The complete, complex, and ever-changing abundance of life on earth is the current result of of billions of years of biological evolution. The idea of natural selection, Darwin’s understanding that the environment will select good traits and genes for reproduction and success, perpetuates and improves the type of life and organisms that we see.
That same process of natural selection is applied to the creative music-making process as well, according to a team from the Imperial College London.
Headed by Professor Armand Leroi, the team has programmed a computer system called DarwinTunes to create music using the laws of natural selection. The team’s goal, says Leroi in an interview with the BBC, is “to find out whether you need a composer to make music.” He continues, “We don’t think you do.”
The team believes that the forces of variation, change, selection, and recombination found in natural selection are also present in music, as different artistic traditions join together, transmute, fuse, and divide again.
The DarwinTunes system investigates the role of consumer selection in a Darwinian music-making process. A kind of evolutionary music engine, the system begins with the creation of two sound loops derived from randomly aggregated pure sine waves. There were no man-made sounds, rhythms, or melodies. The loops “reproduced” to create new loops, and this process repeated several times over.
Once there was a population of one hundred loops, each eight seconds long, consumers were individually asked to rate each loop on how they liked it. The loops that were disliked the most were thrown out, and the popular ones were kept and allowed to “breed”, creating a new generation of songs.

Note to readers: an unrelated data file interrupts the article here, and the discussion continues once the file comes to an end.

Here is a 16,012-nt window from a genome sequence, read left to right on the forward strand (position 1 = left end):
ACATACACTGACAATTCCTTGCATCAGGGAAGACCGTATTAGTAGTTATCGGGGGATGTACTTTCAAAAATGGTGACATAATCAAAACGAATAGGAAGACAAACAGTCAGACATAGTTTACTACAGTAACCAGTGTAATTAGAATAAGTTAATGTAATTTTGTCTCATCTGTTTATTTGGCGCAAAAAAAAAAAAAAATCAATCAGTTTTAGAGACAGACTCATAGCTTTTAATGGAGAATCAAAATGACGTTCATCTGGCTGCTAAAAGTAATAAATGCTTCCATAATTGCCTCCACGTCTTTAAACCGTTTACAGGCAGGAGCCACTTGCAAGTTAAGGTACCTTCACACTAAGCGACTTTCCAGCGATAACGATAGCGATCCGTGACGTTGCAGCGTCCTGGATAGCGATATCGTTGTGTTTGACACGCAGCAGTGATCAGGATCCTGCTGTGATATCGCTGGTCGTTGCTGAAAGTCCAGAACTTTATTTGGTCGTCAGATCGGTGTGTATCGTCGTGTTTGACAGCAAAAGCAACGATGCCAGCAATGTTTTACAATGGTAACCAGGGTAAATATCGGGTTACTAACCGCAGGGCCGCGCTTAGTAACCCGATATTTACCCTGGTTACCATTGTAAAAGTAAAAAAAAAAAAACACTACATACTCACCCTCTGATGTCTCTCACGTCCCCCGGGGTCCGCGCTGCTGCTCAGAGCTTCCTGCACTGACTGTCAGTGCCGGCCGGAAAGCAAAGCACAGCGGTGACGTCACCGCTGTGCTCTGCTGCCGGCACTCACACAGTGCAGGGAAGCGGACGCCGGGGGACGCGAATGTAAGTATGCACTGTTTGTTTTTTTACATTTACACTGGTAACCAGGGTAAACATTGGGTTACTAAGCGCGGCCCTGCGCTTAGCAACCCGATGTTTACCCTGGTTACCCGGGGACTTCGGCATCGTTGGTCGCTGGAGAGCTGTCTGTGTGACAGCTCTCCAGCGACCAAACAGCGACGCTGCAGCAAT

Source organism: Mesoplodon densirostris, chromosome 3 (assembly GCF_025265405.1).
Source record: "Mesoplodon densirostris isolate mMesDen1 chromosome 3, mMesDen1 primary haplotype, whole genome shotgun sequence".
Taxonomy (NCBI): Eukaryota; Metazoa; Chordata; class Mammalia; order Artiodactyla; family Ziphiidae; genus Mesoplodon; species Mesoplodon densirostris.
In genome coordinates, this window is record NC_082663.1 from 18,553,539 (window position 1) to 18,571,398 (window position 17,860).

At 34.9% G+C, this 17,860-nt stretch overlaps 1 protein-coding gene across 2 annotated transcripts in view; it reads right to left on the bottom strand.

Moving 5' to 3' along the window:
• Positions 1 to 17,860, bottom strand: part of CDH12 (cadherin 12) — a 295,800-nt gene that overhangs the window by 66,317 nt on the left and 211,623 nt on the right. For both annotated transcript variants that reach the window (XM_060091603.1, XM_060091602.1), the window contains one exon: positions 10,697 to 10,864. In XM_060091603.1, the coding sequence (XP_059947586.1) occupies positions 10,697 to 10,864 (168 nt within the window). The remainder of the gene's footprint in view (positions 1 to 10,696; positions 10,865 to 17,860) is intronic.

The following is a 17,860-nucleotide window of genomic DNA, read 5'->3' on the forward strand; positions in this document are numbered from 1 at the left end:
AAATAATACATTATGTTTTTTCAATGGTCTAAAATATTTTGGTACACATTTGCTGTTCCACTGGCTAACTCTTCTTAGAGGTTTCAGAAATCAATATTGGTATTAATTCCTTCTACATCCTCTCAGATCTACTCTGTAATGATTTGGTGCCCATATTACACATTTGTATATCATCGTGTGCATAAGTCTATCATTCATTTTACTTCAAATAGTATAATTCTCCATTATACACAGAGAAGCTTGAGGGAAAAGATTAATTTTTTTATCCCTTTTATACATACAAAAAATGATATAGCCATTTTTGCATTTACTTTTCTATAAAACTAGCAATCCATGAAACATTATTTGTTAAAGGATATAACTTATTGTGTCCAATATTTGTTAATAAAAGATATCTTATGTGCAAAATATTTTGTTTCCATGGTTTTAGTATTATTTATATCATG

The results were very interesting. The team found that the quality of the music improved quickly; clashing chords disappeared and better rhythms emerged within the population.
Dr. Bob MacCallum, part of the DarwinTunes team, noticed, “After about three thousand generations had been listened to, there starts to be a kick drum or bass drum, and that just spontaneously came. We didn’t put any drum sounds into the algorithm.”
The team believes DarwinTunes has so far been successful in showing that you can evolve music without a composer. Professor Leroi explains, “It’s just a matter of market forces. It tells us that market forces – consumer choice – is itself a creative force, one that is actually much more important than we appreciate.”
We typically think of music as the culmination of the inspired creative process of a composer, producer, or performer. But DarwinTunes shows us that the creative power of consumer opinion has a dramatic impact on the creation of music as well, perhaps even challenging the idea and definition of music itself.
Leroi concludes, “I’ve no doubt that if we ran this experiment for longer, using bigger, faster computers, and millions of people rather than thousands, and for years, instead of months, we could evolve fantastic music. Would it be Mozart? No, I don’t think so. It would have no composer behind it, it wouldn’t be the act of any individual musical genius. It would just be the people’s music in its purest form.”
The entire report has been published by the journal Proceedings of the National Academy of Science and can be found here.
Dave Mainella is a musician, producer, composer, and writer living in New York. He graduated from New York University in 2011 with a Jazz Studies degree. See what he’s up to @DaveMainella.